A new change coming to 529 plans
We witnessed a flurry of legislation in 2020-2021 meant to help Americans cope with the financial fallout from the pandemic. While many of the provisions in the CARES Act, the Consolidated Appropriations Act and the American Rescue Plan, were focused on immediate assistance in terms of stimulus payments and mortgage and student loan relief, the bills also included changes that can have some long-term effects on long held financial assumptions.
Case in point, the Consolidated Appropriations Act included an update to how financial aid is determined and administered. This includes simplifying the Free Application for Federal Student Aid (FAFSA) starting for the 2023-2024 academic year. In addition to shortening the length of the FAFSA, this simplification includes several provisions to make financial aid easier to calculate and obtain.*
A big change for non-parent-owned 529 accounts
One significant change includes how contributions to education are treated from non-parental figures such as grandparents. Today, 529 account balances owned by grandparents are not counted as an asset on the FAFSA, but distributions to pay for education for the beneficiary are counted as untaxed student income. Untaxed student income can offset financial aid by 50%, meaning that a $5,000 distribution from a grandparent’s 529 could reduce aid by $2,500.
This concern about lowering financial aid has been a planning issue for many years. Several workaround strategies have been used to help grandparents support education via a 529 plan. Examples include waiting until the latter college years for the grandparent to make a distribution to avoid having the income included in the FAFSA or using the 529 account to pay student loans once the student is finished.
So how has it changed?
According to SavingforCollege.com, the updated FAFSA does not require students to manually report cash support. That means a 529 account opened by a grandparent, aunt, uncle or family friend and its distributions will have no impact on need-based financial aid eligibility. With the removal of the “grandparent trap,” the 529 plan becomes even more appealing to grandparents interested in contributing to their grandchild’s education. Advantages include:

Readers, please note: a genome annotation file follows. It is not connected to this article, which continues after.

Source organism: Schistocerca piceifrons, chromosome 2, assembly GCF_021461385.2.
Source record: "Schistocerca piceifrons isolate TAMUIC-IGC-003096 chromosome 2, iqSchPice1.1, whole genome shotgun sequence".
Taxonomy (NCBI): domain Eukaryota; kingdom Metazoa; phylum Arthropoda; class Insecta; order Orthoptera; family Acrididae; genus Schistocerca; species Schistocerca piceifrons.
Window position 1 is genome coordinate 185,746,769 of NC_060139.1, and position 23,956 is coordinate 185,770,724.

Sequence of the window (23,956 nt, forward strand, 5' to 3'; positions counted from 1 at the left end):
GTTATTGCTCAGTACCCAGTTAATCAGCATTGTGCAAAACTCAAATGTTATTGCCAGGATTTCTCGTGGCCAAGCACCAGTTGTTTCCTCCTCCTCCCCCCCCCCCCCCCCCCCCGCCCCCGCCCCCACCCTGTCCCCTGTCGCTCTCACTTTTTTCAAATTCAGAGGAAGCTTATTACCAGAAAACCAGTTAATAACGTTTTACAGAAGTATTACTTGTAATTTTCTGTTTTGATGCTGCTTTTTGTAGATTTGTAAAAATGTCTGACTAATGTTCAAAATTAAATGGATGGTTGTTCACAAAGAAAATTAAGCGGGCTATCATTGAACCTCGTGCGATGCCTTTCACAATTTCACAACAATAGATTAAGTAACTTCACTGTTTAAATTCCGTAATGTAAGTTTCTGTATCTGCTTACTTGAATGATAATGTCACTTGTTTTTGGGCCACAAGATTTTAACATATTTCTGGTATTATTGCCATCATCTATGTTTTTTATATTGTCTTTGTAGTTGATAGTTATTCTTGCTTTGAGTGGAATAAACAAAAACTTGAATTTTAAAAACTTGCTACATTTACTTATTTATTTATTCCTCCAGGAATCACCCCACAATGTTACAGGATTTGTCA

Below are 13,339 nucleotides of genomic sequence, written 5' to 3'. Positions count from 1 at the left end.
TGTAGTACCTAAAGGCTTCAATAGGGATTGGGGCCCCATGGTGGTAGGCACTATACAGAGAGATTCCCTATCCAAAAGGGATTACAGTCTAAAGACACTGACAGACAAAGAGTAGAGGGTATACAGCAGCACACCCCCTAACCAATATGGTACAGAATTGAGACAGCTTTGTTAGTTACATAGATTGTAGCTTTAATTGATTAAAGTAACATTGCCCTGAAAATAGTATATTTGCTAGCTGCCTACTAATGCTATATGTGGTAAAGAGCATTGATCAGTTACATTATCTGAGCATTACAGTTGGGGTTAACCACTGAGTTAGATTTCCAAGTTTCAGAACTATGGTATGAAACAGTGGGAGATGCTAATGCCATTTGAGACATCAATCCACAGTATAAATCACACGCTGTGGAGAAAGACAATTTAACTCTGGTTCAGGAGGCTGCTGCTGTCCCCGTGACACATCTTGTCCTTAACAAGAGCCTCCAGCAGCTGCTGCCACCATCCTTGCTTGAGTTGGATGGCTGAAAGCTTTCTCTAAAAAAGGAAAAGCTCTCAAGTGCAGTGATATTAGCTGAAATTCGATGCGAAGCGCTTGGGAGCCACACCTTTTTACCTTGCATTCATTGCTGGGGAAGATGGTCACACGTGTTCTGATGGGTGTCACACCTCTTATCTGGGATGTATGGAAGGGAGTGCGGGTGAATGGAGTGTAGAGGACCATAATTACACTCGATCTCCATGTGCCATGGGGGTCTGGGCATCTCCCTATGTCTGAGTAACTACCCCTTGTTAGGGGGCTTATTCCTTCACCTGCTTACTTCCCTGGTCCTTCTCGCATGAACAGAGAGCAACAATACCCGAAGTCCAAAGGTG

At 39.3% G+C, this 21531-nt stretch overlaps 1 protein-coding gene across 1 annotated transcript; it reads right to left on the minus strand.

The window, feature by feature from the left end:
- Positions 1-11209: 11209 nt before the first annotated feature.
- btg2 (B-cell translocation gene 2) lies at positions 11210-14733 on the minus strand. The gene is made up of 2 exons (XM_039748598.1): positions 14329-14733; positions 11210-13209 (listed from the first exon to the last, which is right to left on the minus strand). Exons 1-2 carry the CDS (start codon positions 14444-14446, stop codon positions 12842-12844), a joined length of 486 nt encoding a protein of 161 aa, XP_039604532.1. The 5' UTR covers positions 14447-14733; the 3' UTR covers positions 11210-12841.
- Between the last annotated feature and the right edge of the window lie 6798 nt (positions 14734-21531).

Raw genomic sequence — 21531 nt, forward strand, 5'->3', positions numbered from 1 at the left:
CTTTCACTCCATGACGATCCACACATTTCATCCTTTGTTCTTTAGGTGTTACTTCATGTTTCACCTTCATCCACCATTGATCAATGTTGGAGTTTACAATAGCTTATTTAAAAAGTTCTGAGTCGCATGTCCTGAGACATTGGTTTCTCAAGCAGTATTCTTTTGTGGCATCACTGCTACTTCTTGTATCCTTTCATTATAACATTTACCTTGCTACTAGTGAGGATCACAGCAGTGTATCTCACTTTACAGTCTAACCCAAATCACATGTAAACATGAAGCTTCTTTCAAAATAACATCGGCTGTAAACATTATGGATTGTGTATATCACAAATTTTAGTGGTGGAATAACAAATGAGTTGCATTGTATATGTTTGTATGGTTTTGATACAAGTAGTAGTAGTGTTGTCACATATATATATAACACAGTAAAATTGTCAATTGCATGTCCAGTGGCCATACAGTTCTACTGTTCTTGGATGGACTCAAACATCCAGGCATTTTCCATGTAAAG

- Tax deferral on investment growth and tax-free distributions if used for qualifying education expenses (including $10k per year in K-12 tuition and $10k in total student loans payments for the beneficiary and each of their siblings).
- Much higher contribution limits and more flexibility than Coverdell Education Saving Accounts.
- A state income-tax deduction in many states for contributions.
- The ability to change the beneficiary if needed, which makes the 529 account very flexible for account owners with multiple grandchildren.
- Contributions to a 529 plan being considered a completed gift while the owner maintains control, which is a unique opportunity for those concerned with paying estate taxes.
- The ability for grandparents to contribute up to the gift limit in a 529 without concern about the generation-skipping transfer tax.
- Being able to front-load up to five years’ worth of gift-tax exemptions.
- The availability in many plans of age-based investment portfolios that provide one-stop diversification and automatically become more conservative as the beneficiary approaches college-age.
A whole new set of strategies
The current 529 savings landscape includes several strategies to maximize the advantages while minimizing any negative effect on financial aid. With distributions from non-parental 529 plans not being counted, would it now make sense for parents to contribute to the grandparents’ plan instead? Be cautious about building new strategies on a rule change that has not gone into use yet. Because this change is a couple of years away, we may see additional guidance on how these rules will be applied.
For generous family and friends who would like to make distributions to education post-2023, this is great news. Just keep in mind, it can always be changed again as the rule is set to take effect in a couple of years.
Want to learn more planning for education expenses? Consider consulting with a qualified and unbiased financial planner. Your employer may even make one available to you for free through a workplace financial-wellness program.
This article was written by Cyrus Purnell from Forbes and was legally licensed through the Industry Dive publisher network. Please direct all licensing questions to email@example.com.